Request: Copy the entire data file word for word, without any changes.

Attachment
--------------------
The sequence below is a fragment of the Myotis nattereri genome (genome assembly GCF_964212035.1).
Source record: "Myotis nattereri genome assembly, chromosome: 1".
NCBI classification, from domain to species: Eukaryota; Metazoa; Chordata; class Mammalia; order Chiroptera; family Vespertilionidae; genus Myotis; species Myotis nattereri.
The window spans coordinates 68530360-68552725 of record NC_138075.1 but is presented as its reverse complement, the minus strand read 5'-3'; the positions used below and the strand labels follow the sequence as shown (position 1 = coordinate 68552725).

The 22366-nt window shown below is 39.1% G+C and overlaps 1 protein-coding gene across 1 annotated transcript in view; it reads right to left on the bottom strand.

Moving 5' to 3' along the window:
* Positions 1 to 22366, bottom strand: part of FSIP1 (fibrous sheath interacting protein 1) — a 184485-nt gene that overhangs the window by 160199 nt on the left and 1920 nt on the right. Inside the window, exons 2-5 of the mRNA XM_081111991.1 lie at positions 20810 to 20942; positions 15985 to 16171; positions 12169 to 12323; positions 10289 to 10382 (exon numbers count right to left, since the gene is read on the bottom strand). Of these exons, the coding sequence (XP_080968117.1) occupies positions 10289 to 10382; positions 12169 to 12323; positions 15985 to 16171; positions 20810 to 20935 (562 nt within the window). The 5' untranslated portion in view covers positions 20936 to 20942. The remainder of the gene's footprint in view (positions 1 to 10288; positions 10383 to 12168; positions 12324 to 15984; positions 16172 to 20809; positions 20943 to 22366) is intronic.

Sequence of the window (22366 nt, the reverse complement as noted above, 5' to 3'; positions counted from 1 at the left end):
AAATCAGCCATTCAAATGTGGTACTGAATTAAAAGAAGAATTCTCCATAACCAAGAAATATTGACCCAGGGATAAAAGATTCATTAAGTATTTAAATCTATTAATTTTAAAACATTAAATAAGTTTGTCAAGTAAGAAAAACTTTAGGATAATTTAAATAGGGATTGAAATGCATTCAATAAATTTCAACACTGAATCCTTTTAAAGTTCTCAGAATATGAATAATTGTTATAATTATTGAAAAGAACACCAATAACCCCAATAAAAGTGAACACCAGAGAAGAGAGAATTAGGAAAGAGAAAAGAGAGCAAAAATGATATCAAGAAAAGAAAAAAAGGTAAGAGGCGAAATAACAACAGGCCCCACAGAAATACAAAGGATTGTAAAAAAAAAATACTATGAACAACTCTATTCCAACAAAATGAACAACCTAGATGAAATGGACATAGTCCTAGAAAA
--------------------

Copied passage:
The sequence below is a fragment of the Myotis nattereri genome (genome assembly GCF_964212035.1).
Source record: "Myotis nattereri genome assembly, chromosome: 1".
NCBI classification, from domain to species: Eukaryota; Metazoa; Chordata; class Mammalia; order Chiroptera; family Vespertilionidae; genus Myotis; species Myotis nattereri.
The window spans coordinates 68530360-68552725 of record NC_138075.1 but is presented as its reverse complement, the minus strand read 5'-3'; the positions used below and the strand labels follow the sequence as shown (position 1 = coordinate 68552725).

The 22366-nt window shown below is 39.1% G+C and overlaps 1 protein-coding gene across 1 annotated transcript in view; it reads right to left on the bottom strand.

Moving 5' to 3' along the window:
* Positions 1 to 22366, bottom strand: part of FSIP1 (fibrous sheath interacting protein 1) — a 184485-nt gene that overhangs the window by 160199 nt on the left and 1920 nt on the right. Inside the window, exons 2-5 of the mRNA XM_081111991.1 lie at positions 20810 to 20942; positions 15985 to 16171; positions 12169 to 12323; positions 10289 to 10382 (exon numbers count right to left, since the gene is read on the bottom strand). Of these exons, the coding sequence (XP_080968117.1) occupies positions 10289 to 10382; positions 12169 to 12323; positions 15985 to 16171; positions 20810 to 20935 (562 nt within the window). The 5' untranslated portion in view covers positions 20936 to 20942. The remainder of the gene's footprint in view (positions 1 to 10288; positions 10383 to 12168; positions 12324 to 15984; positions 16172 to 20809; positions 20943 to 22366) is intronic.

Sequence of the window (22366 nt, the reverse complement as noted above, 5' to 3'; positions counted from 1 at the left end):
AAATCAGCCATTCAAATGTGGTACTGAATTAAAAGAAGAATTCTCCATAACCAAGAAATATTGACCCAGGGATAAAAGATTCATTAAGTATTTAAATCTATTAATTTTAAAACATTAAATAAGTTTGTCAAGTAAGAAAAACTTTAGGATAATTTAAATAGGGATTGAAATGCATTCAATAAATTTCAACACTGAATCCTTTTAAAGTTCTCAGAATATGAATAATTGTTATAATTATTGAAAAGAACACCAATAACCCCAATAAAAGTGAACACCAGAGAAGAGAGAATTAGGAAAGAGAAAAGAGAGCAAAAATGATATCAAGAAAAGAAAAAAAGGTAAGAGGCGAAATAACAACAGGCCCCACAGAAATACAAAGGATTGTAAAAAAAAAATACTATGAACAACTCTATTCCAACAAAATGAACAACCTAGATGAAATGGACATAGTCCTAGAAAA